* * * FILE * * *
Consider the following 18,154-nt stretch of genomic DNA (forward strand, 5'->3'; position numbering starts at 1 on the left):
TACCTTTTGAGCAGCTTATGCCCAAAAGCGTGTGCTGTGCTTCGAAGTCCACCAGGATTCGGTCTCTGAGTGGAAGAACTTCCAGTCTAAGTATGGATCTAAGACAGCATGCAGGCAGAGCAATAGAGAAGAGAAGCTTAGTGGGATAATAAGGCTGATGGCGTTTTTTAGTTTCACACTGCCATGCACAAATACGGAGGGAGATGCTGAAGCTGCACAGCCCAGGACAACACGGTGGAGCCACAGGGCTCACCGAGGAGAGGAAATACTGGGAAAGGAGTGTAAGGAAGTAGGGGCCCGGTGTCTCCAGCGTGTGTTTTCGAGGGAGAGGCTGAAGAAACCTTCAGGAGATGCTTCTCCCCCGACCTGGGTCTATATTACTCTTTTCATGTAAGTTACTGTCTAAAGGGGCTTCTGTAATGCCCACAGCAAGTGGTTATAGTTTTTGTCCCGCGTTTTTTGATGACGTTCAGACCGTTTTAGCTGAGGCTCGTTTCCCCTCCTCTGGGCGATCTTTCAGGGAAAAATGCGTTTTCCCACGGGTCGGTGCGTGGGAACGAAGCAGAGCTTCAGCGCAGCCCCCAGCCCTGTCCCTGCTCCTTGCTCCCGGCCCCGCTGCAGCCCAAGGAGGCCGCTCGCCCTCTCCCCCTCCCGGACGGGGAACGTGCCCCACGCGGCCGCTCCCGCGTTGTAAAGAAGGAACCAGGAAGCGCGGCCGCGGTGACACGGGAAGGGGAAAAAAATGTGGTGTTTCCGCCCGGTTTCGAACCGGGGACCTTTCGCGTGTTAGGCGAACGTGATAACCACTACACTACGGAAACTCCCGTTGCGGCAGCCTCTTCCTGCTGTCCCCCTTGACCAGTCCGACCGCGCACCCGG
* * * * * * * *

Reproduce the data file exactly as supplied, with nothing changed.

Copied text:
Consider the following 18,154-nt stretch of genomic DNA (forward strand, 5'->3'; position numbering starts at 1 on the left):
TACCTTTTGAGCAGCTTATGCCCAAAAGCGTGTGCTGTGCTTCGAAGTCCACCAGGATTCGGTCTCTGAGTGGAAGAACTTCCAGTCTAAGTATGGATCTAAGACAGCATGCAGGCAGAGCAATAGAGAAGAGAAGCTTAGTGGGATAATAAGGCTGATGGCGTTTTTTAGTTTCACACTGCCATGCACAAATACGGAGGGAGATGCTGAAGCTGCACAGCCCAGGACAACACGGTGGAGCCACAGGGCTCACCGAGGAGAGGAAATACTGGGAAAGGAGTGTAAGGAAGTAGGGGCCCGGTGTCTCCAGCGTGTGTTTTCGAGGGAGAGGCTGAAGAAACCTTCAGGAGATGCTTCTCCCCCGACCTGGGTCTATATTACTCTTTTCATGTAAGTTACTGTCTAAAGGGGCTTCTGTAATGCCCACAGCAAGTGGTTATAGTTTTTGTCCCGCGTTTTTTGATGACGTTCAGACCGTTTTAGCTGAGGCTCGTTTCCCCTCCTCTGGGCGATCTTTCAGGGAAAAATGCGTTTTCCCACGGGTCGGTGCGTGGGAACGAAGCAGAGCTTCAGCGCAGCCCCCAGCCCTGTCCCTGCTCCTTGCTCCCGGCCCCGCTGCAGCCCAAGGAGGCCGCTCGCCCTCTCCCCCTCCCGGACGGGGAACGTGCCCCACGCGGCCGCTCCCGCGTTGTAAAGAAGGAACCAGGAAGCGCGGCCGCGGTGACACGGGAAGGGGAAAAAAATGTGGTGTTTCCGCCCGGTTTCGAACCGGGGACCTTTCGCGTGTTAGGCGAACGTGATAACCACTACACTACGGAAACTCCCGTTGCGGCAGCCTCTTCCTGCTGTCCCCCTTGACCAGTCCGACCGCGCACCCGG